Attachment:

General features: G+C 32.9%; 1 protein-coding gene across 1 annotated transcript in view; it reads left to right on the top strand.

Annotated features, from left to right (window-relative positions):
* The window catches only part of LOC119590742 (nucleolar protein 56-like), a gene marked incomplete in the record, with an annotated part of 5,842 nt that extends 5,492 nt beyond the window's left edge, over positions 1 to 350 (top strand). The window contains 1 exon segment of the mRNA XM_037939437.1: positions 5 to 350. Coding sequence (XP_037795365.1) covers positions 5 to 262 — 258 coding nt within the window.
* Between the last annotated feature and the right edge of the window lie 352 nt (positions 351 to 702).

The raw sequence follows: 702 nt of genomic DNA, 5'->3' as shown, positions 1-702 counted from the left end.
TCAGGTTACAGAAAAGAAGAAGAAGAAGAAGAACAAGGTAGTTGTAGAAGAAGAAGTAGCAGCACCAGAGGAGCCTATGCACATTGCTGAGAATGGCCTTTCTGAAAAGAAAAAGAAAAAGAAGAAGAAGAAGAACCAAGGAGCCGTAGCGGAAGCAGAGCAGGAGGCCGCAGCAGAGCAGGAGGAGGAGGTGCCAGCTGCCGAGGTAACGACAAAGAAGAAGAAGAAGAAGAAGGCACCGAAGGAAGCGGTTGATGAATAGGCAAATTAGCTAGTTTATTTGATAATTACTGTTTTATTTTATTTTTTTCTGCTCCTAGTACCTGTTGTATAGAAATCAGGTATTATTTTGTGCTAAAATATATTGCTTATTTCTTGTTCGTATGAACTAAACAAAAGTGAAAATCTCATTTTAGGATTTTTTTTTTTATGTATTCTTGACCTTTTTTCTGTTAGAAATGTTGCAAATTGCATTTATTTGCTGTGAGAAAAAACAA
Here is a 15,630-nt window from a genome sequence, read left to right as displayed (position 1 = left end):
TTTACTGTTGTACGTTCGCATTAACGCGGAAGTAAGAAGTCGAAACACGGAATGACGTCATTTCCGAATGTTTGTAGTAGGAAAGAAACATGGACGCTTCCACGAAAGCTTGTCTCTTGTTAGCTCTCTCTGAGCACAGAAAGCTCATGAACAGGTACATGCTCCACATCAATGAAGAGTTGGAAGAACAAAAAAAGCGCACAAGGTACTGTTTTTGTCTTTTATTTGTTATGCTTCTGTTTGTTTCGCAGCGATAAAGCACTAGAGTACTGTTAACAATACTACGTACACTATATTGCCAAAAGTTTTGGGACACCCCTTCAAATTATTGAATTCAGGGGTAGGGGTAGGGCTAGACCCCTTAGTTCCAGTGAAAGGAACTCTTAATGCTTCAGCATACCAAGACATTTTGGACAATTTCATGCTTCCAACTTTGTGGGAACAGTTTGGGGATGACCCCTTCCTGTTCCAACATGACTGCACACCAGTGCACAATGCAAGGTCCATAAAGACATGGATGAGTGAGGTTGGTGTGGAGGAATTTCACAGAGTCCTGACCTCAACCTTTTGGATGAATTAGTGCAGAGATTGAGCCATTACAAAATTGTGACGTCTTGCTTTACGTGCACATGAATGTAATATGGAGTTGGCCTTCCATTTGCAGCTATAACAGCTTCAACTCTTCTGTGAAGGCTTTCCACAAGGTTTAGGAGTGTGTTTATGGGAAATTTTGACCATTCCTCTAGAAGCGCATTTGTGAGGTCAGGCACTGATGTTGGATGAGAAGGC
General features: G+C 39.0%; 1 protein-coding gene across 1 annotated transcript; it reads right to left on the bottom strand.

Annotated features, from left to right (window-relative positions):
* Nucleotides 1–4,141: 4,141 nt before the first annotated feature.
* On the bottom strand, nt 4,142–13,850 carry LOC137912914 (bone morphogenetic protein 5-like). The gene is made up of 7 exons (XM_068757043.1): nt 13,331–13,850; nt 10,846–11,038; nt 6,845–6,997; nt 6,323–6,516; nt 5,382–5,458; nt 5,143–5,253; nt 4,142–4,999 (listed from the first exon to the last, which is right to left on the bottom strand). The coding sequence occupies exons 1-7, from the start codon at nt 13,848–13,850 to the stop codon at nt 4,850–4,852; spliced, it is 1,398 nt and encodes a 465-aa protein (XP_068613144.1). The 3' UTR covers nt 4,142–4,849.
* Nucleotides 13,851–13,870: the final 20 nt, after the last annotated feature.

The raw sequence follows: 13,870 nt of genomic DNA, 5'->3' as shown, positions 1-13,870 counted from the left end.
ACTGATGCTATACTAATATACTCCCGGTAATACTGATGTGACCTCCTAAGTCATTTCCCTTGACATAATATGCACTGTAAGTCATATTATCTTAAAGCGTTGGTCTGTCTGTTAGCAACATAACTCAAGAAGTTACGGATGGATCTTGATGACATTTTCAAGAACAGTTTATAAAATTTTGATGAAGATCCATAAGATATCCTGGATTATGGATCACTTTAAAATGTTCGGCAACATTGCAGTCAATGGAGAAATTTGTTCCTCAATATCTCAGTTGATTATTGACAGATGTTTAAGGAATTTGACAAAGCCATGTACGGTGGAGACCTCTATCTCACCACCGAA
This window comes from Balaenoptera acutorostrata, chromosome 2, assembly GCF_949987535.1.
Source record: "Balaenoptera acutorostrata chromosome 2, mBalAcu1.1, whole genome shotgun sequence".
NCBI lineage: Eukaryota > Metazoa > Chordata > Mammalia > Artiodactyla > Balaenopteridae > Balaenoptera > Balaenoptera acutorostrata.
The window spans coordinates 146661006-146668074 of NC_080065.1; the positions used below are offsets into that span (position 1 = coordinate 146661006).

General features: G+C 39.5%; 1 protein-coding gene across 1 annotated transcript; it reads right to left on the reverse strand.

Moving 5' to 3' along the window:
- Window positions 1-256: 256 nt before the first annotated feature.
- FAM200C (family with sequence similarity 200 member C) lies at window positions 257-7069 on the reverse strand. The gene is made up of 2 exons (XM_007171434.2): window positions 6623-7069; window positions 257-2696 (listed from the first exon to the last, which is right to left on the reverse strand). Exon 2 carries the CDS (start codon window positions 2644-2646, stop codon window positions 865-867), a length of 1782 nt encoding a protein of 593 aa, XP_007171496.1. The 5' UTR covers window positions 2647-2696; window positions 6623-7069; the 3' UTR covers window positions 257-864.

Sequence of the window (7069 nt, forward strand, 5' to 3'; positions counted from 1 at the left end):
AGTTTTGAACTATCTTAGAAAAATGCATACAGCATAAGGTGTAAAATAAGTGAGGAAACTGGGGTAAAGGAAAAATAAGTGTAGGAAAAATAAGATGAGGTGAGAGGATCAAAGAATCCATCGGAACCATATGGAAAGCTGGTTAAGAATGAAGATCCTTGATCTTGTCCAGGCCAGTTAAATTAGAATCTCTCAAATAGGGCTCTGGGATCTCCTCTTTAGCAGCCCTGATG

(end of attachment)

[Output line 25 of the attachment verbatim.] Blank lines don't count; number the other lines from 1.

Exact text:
AGTTTTGAACTATCTTAGAAAAATGCATACAGCATAAGGTGTAAAATAAGTGAGGAAACTGGGGTAAAGGAAAAATAAGTGTAGGAAAAATAAGATGAGGTGAGAGGATCAAAGAATCCATCGGAACCATATGGAAAGCTGGTTAAGAATGAAGATCCTTGATCTTGTCCAGGCCAGTTAAATTAGAATCTCTCAAATAGGGCTCTGGGATCTCCTCTTTAGCAGCCCTGATG